- System Silencer: $90
- Peripheral Silencer: $110
- Order a set of four for $380.
How they work
The Silencers are the best deal in audio! For as little as $90 you can upgrade the power to every component in your system, and with the benefits of a reduced noise floor they bring that K Works signature sound—black background, treble extension and detail, dynamics, all in the service of musicality.
Physically, the Silencers are boxes that plug into any outlet, and clean and quiet the RF noise throughout your house. But do not confuse these with 2-line devices like “QuietLines” or “Noise Harvesters” which clean Hot to Neutral only (and have cheap parts). The Silencers are full 3-line devices, addressing not only Hot to Neutral noise but also the important ground line relationships, using high-quality Polypropylene and metalized film capacitors as well as ERS paper. They have no inductive elements that could suppress transients or ring.
The Silencers have another unique and important feature. They come in two varieties, each optimized for the location you use it. For a Silencer plugged into the same house circuit as your amps and sources, you use a System Silencer. For any other circuit of the house, you use a Peripheral Silencer—those peripheral circuits pick up plenty of noise and deliver it through the junction box into your system circuit unless a Peripheral Silencer is there to absorb it. These two types target the noise optimally in each location.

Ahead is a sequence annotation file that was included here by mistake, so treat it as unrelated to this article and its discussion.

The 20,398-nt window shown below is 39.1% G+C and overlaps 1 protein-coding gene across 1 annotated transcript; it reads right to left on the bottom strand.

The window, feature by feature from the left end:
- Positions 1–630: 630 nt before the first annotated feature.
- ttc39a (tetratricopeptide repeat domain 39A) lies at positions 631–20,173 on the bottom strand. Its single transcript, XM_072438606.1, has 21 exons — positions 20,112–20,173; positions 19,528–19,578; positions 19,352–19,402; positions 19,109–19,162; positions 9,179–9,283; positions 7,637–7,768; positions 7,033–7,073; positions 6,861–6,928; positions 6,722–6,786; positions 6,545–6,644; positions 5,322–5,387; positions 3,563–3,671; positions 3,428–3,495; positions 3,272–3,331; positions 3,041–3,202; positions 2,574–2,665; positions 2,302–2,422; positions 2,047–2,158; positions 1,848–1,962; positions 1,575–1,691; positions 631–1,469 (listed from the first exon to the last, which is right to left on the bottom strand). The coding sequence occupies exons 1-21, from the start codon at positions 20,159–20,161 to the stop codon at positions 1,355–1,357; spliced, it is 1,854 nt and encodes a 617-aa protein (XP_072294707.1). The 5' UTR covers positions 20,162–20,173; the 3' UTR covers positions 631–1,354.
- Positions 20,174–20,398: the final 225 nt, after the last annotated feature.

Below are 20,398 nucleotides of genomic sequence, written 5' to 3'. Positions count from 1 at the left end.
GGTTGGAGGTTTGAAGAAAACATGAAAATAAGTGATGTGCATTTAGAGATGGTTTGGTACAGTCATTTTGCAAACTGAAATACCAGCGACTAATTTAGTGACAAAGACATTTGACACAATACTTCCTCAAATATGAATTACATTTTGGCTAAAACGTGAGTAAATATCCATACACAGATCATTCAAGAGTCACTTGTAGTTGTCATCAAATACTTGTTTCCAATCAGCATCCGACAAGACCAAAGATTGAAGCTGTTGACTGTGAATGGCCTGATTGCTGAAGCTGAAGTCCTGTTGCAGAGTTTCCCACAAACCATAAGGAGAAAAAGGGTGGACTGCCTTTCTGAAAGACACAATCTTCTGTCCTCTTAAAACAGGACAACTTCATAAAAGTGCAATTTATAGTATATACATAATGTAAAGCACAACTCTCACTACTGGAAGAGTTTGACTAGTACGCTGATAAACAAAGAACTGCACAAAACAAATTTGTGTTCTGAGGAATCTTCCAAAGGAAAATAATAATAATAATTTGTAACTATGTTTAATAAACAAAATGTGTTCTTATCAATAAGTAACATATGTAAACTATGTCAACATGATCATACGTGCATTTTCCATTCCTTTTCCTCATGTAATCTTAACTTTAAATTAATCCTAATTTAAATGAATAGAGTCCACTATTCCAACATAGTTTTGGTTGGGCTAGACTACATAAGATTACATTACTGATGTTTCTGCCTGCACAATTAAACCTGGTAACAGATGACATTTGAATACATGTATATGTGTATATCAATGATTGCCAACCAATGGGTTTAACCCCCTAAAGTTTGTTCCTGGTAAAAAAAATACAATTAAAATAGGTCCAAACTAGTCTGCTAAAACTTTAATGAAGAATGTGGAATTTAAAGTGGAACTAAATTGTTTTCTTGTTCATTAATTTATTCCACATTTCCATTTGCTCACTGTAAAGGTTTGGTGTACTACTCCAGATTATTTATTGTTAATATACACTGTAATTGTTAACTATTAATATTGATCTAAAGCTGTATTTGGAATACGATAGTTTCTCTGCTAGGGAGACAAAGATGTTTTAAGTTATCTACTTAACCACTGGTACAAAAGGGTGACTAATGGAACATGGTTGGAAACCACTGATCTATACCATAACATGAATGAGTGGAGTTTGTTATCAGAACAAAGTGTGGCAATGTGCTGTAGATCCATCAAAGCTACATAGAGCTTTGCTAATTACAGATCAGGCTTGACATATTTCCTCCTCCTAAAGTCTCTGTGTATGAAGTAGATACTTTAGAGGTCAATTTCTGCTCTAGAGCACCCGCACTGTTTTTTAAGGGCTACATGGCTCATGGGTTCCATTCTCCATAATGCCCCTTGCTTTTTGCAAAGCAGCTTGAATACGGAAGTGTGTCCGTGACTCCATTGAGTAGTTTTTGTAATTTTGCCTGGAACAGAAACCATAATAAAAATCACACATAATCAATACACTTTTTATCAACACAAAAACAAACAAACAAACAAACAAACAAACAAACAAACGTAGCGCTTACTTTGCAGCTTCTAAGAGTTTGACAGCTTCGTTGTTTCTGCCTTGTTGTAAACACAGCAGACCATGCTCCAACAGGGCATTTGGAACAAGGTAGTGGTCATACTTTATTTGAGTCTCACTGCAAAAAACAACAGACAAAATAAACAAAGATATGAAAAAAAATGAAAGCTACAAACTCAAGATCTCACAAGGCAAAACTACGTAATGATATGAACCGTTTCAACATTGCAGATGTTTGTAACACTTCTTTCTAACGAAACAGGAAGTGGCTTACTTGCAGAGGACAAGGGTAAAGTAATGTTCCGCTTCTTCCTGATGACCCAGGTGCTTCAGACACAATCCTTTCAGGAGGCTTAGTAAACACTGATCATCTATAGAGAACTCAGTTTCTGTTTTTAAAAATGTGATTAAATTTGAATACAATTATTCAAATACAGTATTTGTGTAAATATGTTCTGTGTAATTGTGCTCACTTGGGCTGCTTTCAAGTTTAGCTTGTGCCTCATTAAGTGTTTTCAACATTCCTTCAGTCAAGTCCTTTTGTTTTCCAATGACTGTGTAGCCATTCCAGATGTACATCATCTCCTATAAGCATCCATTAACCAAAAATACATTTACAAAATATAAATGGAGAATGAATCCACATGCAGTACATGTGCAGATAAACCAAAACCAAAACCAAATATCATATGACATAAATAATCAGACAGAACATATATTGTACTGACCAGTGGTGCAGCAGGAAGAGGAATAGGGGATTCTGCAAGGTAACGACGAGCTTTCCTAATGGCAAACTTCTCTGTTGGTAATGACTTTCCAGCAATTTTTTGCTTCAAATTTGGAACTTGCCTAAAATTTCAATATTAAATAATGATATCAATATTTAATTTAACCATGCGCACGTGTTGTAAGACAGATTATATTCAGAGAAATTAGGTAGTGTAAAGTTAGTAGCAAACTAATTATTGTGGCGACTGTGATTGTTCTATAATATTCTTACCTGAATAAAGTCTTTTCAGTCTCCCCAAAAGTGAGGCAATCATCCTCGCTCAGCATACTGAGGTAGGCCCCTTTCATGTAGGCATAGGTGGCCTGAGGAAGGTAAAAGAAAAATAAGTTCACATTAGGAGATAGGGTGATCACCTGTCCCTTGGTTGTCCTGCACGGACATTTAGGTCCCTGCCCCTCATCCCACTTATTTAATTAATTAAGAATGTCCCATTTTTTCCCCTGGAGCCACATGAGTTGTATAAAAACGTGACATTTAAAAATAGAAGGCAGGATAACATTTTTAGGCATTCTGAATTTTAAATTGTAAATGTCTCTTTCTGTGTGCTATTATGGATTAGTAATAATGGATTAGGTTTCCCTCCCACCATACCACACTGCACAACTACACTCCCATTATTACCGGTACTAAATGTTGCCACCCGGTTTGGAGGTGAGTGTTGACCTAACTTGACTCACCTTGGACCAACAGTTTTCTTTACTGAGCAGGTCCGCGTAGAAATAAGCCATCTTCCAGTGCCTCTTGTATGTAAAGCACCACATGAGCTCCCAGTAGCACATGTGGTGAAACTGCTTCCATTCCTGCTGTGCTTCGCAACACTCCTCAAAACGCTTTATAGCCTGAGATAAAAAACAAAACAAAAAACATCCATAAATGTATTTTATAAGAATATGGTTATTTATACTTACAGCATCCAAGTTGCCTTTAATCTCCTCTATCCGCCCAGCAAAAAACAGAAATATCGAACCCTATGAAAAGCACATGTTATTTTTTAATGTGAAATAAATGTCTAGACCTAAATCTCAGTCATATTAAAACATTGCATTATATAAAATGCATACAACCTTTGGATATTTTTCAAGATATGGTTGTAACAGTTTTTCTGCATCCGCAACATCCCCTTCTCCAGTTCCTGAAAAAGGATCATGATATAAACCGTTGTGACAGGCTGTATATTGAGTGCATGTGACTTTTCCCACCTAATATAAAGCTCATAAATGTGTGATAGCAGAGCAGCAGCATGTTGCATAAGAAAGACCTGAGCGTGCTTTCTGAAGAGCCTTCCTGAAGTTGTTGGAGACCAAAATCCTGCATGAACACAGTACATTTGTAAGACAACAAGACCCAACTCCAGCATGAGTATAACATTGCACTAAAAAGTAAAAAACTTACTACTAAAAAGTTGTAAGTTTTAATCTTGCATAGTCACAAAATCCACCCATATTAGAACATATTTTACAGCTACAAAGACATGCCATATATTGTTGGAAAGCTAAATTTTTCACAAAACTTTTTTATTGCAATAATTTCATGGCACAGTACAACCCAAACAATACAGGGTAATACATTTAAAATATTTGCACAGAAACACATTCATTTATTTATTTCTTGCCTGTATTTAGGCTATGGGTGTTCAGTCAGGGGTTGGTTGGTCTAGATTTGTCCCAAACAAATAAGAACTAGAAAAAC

(For instance, the Peripheral Silencer has a large capacitor in the Neutral to Ground position. Igor discovered through a lot of research that Neutral-to-Ground noise in peripheral circuits is deleterious to soundstage cues, or “headstage” size in a headphone.)
Do you already have power conditioning? The Silencers will work right alongside existing power conditioning. For instance, if your power conditioning device addresses your system power only, you can give it a big head start by using Peripheral Silencers in the other house circuits. You can even add a System Silencer to the input or output of your power conditioner, and the fast caps in the System Silencer will help improve transient speed.
You might just discover that you like the signature sound of the Silencers better than the sound qualities of the unit you are using now, and replace that unit entirely with Silencers!
The one exception is power conditioning based on isolation transformers–using a System Silencer on the same circuit as a transformer will present it with a non-linear load, causing it to heat up. This may or may not be a problem. If your transformer has a high K-rating (i.e. if it can handle non-linear loads) it shouldn’t be a problem, but you will have to try it out experimentally.